NSW transport has bought 300 old magnetic stripe ticketing machines to replace the defunct Tcard system.
The machines, which were no longer required by Brisbane's transport network, will be used on buses from the Kingsgrove depot. The buses in question had previously used the cancelled Tcard, and will now revert to the same system used by the rest of Sydney's buses.
A spokesperson for the NSW Transport Minister's office admitted buying old technology from another state was bad publicity, but added: "There's not much we can do about it."
The old machines still work very well, according to the spokesperson, and will be able to operate until a new ticketing system is introduced.
"State Transit's ticket validation system consistently performs at higher than 99 percent availability, which is better than the key performance indicators written into the maintenance contract," State transit acting CEO Peter Rowley said in a statement.
Despite reports the system is on the verge of collapse due to problems with maintaining the old machines, State Transit says it has backup hardware.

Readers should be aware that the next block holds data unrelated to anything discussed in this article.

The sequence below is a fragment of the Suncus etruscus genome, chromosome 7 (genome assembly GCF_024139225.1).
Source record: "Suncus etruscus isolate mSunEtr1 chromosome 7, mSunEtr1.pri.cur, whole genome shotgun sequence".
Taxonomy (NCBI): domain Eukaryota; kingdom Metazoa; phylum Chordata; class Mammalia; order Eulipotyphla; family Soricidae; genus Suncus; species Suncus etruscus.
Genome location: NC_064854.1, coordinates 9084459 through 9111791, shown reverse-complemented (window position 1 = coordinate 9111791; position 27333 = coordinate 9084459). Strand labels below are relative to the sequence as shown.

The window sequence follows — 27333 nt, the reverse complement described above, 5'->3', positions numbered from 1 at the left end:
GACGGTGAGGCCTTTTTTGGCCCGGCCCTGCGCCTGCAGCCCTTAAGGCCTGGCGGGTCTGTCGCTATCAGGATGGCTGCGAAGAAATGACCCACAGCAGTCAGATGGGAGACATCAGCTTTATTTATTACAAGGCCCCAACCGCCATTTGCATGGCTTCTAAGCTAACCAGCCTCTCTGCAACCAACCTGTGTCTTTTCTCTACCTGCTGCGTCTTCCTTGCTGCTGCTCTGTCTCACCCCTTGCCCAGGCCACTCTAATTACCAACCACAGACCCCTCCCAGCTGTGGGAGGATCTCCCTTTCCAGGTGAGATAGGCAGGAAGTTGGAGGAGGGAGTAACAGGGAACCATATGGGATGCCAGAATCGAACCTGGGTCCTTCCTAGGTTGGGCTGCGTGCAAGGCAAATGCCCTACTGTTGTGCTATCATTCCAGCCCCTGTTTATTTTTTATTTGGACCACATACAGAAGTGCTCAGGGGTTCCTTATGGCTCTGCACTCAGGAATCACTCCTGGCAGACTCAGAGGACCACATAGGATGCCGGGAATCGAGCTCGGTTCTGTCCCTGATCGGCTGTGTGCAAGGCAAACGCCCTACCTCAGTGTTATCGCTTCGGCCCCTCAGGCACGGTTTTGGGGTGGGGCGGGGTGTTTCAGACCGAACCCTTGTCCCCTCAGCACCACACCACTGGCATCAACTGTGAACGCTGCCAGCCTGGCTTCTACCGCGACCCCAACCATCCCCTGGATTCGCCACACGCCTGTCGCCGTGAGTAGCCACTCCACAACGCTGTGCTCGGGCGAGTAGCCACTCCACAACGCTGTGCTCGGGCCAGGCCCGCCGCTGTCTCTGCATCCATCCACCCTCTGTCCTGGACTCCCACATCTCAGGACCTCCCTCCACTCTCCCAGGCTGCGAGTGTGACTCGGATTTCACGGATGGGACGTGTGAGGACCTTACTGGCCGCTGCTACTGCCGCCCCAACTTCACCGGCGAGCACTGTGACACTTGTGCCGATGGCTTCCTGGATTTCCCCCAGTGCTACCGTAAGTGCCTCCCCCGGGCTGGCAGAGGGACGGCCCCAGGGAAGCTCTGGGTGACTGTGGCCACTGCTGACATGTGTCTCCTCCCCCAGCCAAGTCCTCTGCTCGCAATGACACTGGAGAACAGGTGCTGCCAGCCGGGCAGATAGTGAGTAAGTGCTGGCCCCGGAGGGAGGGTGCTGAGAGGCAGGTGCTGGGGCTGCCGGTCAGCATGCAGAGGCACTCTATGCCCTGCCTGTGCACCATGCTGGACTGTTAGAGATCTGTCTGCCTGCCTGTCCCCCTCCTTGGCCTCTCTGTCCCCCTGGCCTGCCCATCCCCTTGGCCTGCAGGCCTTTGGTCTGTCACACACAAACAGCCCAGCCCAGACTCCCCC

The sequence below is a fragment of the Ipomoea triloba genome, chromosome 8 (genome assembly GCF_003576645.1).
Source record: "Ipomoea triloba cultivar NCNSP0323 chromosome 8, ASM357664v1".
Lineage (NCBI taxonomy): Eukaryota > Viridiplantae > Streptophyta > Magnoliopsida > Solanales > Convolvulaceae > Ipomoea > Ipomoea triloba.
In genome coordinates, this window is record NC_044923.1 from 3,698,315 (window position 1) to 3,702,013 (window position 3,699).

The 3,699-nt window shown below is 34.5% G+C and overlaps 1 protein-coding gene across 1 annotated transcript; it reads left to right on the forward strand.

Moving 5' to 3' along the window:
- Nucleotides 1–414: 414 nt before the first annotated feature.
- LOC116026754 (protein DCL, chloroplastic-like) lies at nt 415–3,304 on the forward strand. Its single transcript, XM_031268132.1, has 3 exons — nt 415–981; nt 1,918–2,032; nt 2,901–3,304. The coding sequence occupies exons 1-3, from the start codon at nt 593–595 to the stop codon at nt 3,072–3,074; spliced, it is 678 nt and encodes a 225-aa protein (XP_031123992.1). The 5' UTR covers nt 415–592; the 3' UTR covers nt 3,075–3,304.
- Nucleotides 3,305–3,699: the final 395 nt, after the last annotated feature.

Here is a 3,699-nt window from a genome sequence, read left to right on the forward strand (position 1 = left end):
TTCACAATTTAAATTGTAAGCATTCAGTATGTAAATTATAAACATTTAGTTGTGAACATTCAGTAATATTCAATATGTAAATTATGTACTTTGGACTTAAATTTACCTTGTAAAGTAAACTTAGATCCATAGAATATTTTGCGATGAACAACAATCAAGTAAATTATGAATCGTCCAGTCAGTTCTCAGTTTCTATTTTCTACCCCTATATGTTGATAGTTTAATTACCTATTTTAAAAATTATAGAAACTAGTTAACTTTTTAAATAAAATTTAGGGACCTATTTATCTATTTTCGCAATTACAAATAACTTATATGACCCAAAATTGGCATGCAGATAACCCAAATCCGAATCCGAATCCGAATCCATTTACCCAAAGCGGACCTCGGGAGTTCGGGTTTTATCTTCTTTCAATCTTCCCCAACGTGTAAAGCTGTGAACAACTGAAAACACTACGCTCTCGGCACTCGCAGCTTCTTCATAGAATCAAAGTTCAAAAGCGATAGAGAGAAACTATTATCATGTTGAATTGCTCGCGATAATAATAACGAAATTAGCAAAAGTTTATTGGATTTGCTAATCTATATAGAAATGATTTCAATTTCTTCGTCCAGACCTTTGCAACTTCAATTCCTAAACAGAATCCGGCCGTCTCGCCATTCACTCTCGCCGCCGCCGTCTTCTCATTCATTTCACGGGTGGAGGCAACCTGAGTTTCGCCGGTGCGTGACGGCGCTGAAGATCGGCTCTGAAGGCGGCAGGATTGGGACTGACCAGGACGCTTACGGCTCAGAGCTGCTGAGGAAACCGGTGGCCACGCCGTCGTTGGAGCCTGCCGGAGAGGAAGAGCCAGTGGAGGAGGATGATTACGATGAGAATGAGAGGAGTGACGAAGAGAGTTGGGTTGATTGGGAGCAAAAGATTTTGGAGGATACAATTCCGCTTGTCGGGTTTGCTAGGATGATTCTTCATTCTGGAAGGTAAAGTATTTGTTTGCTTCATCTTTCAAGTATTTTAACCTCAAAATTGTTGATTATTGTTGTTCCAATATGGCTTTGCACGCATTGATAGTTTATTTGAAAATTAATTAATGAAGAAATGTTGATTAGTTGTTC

"Each bus depot holds a stock of spare machines, with enough spares to ensure all peak hour buses enter service with a full complement of working equipment," Rowley said.
The maintenance contract held by ERG Group -- the firm contracted to develop the Tcard -- is coming up for renewal, but State Transit would not comment on who might win it. "The future of State Transit's maintenance contract is a commercial matter," Rowley said.
When a Tcard replacement system could be feasibly introduced is still up in the air according to the Minister's office.
The spokesperson said: "The government has convened an expert panel to determine the short, medium and long term future of the electronic ticketing project."